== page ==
For as long as the NFL Sunday Ticket package has been available, it has been exclusive to DirecTV. That exclusivity, meanwhile, has provided DirecTV with a major part of its value proposition.
DirecTV’s exclusive contract with the NFL for Sunday Ticket – a package that allows subscribers to watch every game played by every team — is believed to be expiring after the 2022 season. There have been various indications that the league is looking to go in a different direction, either with a tech company or in a non-exclusive arrangement. Amazon has been mentioned as a possible partner with the NFL for Sunday Ticket.
Last week, another potential suitor surfaced for the package: Apple.
The tech news site The Information reported Friday that Apple has had “early talks” with the NFL about partnering on Sunday Ticket.
The report, which noted that Apple expressed interest and that it’s still early in the process, added that it was “a possible sign the tech giant is looking to beef up the audience for its Apple TV+ streaming service.” It also said that Apple is not the only company that has had such talks, and that some such discussions took place last week at the Allen & Company retreat in Idaho last week.
Among other potential bidders include Amazon and Disney, the owner of ESPN+, the site said. It isn’t clear what the NFL’s timetable is for determining what to do about Sunday Ticket.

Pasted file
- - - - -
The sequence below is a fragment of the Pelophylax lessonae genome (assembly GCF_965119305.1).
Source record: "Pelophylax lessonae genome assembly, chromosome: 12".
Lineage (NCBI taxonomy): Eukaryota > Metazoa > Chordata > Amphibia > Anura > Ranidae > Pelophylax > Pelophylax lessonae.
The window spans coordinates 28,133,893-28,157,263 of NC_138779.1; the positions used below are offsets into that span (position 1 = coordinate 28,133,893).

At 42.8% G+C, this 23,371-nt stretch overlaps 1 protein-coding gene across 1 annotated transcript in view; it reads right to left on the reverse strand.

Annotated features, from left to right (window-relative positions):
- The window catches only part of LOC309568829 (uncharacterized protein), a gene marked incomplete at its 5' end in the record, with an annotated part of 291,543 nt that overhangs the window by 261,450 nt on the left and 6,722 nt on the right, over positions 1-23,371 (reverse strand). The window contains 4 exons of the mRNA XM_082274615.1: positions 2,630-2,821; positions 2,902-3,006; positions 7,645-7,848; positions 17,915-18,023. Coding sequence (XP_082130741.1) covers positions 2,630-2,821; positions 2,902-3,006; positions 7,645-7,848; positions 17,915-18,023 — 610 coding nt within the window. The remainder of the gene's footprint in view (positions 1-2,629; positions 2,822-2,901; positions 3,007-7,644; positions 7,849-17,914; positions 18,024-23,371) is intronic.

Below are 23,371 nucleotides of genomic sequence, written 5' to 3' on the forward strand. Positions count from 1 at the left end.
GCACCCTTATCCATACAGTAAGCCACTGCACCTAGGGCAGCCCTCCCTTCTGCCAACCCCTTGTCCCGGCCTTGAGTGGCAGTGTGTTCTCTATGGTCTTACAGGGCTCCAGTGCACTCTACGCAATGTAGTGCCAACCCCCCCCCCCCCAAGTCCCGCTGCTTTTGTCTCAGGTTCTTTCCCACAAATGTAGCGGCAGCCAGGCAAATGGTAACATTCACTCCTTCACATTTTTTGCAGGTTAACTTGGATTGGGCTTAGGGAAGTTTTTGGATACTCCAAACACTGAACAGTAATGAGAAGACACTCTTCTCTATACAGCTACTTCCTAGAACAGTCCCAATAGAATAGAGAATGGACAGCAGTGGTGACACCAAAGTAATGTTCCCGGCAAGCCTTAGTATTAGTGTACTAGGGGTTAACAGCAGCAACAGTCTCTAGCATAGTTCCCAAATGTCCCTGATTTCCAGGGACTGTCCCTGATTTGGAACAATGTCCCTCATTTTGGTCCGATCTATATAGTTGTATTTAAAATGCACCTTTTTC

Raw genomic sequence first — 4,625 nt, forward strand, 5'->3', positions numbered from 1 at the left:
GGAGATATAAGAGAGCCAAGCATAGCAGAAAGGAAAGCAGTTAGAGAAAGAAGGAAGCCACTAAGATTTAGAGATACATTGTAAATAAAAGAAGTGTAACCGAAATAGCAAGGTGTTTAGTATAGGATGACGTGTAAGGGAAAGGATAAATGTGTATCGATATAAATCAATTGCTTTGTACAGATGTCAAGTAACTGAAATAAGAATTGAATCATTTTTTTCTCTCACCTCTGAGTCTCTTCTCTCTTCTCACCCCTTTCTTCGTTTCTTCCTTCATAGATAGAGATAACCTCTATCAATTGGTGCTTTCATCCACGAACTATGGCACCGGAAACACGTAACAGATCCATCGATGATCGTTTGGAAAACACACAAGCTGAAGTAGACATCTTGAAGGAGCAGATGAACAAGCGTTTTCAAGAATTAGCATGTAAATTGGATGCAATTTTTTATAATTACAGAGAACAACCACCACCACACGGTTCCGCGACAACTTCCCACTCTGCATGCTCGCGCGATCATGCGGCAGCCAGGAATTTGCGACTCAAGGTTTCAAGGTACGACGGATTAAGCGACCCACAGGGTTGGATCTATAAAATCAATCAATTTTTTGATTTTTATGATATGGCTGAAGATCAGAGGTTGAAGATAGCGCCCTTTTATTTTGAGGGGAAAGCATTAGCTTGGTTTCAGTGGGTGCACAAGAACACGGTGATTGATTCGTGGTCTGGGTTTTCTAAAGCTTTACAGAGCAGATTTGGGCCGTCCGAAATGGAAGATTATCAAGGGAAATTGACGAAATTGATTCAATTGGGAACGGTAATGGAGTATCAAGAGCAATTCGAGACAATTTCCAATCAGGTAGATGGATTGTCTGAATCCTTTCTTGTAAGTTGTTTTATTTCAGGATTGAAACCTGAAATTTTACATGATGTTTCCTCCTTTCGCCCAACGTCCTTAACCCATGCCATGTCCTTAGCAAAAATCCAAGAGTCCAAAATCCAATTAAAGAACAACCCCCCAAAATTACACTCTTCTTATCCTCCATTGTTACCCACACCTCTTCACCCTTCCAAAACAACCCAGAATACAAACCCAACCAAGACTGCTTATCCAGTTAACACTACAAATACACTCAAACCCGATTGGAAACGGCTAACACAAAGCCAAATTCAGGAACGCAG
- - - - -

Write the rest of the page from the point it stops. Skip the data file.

Apple, since launching Apple TV+ in late 2019, has not made an effort to bid on major league sports rights, although it did hire an executive who formerly supervised sports programming for Amazon.
Reports in February indicated that Amazon had emerged as the favorite to become the new home of Sunday Ticket. When the NFL extended its overall broadcast deals earlier this year, it announced that Amazon Prime Video would become the exclusive home of Thursday Night Football.
The potential change comes as DirecTV has been declining in subscriptions for several years, with the NFL reportedly concluding that a satellite-only version of Sunday Ticket is too restrictive. After all, that exclusivity dates back to 1994, when the commercial Internet was at its down and streaming was far away.
AT&T spent the better part of a year attempting to sell off DirecTV, and ultimately, earlier this year, announced that it was spinning off the service into a new entity, which will be known as “New DirecTV.” TPG will own a stake in the new entity, although AT&T will retain majority ownership.
When AT&T first purchased DirecTV, the government made it a condition that the company extend its deal to make Sunday Ticket available.
Stephen Silver, a technology writer for The National Interest, is a journalist, essayist and film critic, who is also a contributor to The Philadelphia Inquirer, Philly Voice, Philadelphia Weekly, the Jewish Telegraphic Agency, Living Life Fearless, Backstage magazine, Broad Street Review and Splice Today. The co-founder of the Philadelphia Film Critics Circle, Stephen lives in suburban Philadelphia with his wife and two sons. Follow him on Twitter at @StephenSilver.